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Rohingyas are not Myanmar citizens under the Myanmar Citizenship Laws of 1982. The Myanmar Army is united over the Rohingya issue and are hell bent on retaliating against those Rohingya militants who attacked the police posts and army camp on August 25th. They claim that Rohingyas were never Rakhine residents but Bengali Muslims who have migrated, and some have turned militant in a purely peace-loving, Buddhist-majority Myanmar. The world has condemned the atrocities committed by the Myanmar Armed Forces and want Aung San Suu Kyi to break her silence on the ongoing refugee crisis. Myanmar has never accepted Rohingyas as an ethnic group, instead referring to them as Bengali Muslims.

The Government of Bangladesh, despite its stand to help the refugees, has started regulating their entry into border areas with a view to prevent spreading an epidemic as the camps are overflowing with refugees beyond their capacity, and hundreds of thousands of children are yet to be immunised for measles, polio and rubella.

India supports the Myanmar Government in its endeavour to go after the Arakan Rohingya Salvation Army (ARSA) or any other insurgent Rohingya group to combat terrorism. India is desirous of a political solution to the ongoing refugee crisis and is looking to the Rakhine province to tackle the problem while opposing the act of pushing Rohingyas into Bangladesh or any other country. India is also concerned with Pakistan attempting to exploit the Rohingyas for terror activities using its notorious ISI or various militant organisations operating from its soil. Bangladesh is itself battling the terrorist problem and is deeply concerned with further radicalisation by terror outfits of these impoverished Rohingya Muslim immigrants.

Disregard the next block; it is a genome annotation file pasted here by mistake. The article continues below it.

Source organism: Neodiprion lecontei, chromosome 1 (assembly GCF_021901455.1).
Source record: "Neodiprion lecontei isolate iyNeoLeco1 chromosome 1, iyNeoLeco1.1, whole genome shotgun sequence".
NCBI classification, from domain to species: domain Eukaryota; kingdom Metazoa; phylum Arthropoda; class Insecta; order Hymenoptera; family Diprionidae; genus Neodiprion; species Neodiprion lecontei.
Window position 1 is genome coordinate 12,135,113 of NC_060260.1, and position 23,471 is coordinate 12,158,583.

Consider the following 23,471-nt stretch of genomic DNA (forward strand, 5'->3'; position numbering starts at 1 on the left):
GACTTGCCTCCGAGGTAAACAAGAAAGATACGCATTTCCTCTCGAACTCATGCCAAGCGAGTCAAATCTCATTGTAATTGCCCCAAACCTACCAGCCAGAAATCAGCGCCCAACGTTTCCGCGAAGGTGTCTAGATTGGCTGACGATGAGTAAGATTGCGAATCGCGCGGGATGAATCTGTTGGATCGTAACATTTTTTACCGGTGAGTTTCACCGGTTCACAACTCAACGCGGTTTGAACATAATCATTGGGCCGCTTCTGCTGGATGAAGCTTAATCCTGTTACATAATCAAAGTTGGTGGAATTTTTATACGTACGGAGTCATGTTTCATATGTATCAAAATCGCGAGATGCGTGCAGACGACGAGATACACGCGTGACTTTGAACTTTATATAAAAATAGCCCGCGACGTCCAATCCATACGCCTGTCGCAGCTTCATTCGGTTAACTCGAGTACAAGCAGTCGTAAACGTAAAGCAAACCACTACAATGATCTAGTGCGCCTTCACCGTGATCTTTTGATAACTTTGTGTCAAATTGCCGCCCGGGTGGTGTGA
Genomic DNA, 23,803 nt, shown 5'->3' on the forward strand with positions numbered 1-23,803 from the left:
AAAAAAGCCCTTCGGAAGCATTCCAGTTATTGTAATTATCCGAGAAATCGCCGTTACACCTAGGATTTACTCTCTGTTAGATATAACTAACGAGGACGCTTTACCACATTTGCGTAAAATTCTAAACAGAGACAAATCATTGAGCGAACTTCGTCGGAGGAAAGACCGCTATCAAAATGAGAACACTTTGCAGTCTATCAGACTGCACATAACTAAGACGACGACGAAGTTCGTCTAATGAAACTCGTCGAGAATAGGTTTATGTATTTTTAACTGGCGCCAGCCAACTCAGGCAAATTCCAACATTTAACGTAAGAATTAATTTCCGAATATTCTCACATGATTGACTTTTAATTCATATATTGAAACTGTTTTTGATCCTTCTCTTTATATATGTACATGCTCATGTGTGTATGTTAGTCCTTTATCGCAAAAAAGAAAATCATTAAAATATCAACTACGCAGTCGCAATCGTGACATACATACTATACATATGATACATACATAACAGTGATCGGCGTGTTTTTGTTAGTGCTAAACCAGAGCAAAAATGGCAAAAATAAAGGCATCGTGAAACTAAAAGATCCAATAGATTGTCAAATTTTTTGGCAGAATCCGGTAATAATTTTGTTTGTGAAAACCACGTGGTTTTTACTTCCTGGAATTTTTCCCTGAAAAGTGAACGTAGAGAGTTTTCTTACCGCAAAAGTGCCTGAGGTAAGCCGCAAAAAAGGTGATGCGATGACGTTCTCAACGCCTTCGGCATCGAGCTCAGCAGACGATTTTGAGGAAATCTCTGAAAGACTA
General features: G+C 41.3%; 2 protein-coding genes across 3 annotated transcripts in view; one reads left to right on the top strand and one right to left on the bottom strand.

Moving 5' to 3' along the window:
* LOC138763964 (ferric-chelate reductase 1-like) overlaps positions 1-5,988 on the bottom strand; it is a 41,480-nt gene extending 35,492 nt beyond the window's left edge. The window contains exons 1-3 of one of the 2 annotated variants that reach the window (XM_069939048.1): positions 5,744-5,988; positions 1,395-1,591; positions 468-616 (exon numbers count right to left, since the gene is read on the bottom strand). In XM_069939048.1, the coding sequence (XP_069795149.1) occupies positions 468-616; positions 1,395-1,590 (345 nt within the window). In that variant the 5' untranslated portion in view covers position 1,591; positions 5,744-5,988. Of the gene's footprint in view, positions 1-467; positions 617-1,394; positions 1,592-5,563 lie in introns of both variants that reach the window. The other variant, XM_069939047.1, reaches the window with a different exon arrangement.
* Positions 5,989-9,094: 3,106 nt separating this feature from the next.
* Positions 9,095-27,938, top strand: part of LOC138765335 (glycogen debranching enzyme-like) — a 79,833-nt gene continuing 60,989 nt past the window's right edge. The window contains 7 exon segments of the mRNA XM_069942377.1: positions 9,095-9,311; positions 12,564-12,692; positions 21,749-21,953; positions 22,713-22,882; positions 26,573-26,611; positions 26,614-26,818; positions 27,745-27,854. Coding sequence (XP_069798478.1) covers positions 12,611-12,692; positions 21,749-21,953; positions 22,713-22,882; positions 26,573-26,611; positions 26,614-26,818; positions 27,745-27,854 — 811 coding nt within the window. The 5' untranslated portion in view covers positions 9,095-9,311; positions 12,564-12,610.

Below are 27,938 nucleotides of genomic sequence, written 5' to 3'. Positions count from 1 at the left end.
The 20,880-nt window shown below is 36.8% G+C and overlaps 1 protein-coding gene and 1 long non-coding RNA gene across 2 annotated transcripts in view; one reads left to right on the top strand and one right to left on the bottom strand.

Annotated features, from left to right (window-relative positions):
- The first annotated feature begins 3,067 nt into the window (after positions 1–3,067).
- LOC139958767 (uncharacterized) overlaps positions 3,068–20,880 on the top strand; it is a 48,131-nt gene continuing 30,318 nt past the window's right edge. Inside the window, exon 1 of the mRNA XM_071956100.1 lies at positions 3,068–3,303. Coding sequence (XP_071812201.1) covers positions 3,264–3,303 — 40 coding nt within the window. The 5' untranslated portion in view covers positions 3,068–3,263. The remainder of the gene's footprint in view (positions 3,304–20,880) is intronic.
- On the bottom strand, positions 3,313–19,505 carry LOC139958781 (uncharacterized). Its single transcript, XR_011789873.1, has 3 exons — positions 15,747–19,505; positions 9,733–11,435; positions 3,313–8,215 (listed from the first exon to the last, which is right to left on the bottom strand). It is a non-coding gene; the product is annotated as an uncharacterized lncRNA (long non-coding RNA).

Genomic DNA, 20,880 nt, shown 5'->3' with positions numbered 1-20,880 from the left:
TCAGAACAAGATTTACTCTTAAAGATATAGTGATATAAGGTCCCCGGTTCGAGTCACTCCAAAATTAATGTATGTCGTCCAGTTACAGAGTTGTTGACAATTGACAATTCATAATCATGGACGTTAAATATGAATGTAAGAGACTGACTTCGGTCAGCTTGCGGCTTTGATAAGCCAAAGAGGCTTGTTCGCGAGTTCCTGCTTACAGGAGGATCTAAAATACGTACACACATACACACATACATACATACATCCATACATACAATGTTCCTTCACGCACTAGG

The Government of India has submitted a detailed affidavit to the Supreme Court listing reasons for deporting the Rohingya Refugees. The case is to come up for hearing on October 3, 2017. However, it is generally believed that since many Rohingya refugees have links with the Islamic State (IS) and Pakistan ISI, plans to deport Rohingya refugees are a policy decision and the Courts should desist from interfering. The Government is of the opinion that some of these illegal immigrants have procured Aadhar and PAN cards through a nexus operating in the border states, and their stay will deprive Indian citizens of their legitimate share of resources, and that their stay in India has serious security implications. The pressure of 10,000 Rohingya refugees in Jammu is being felt adversely, and these refugees have also found their way to Leh, but despite the support from Zakir Musa of Al Qaeda they have not ventured to settle down in the Valley. The security concerns of the nation are paramount today – even more important than they were in 1971, when India provided humanitarian shelter to nearly 10 million East Pakistani refugees. The resurgent nationalist sentiments in Buddhist Myanmar and Islamic sentiments amongst the Rohingyas are the root cause of the present crisis.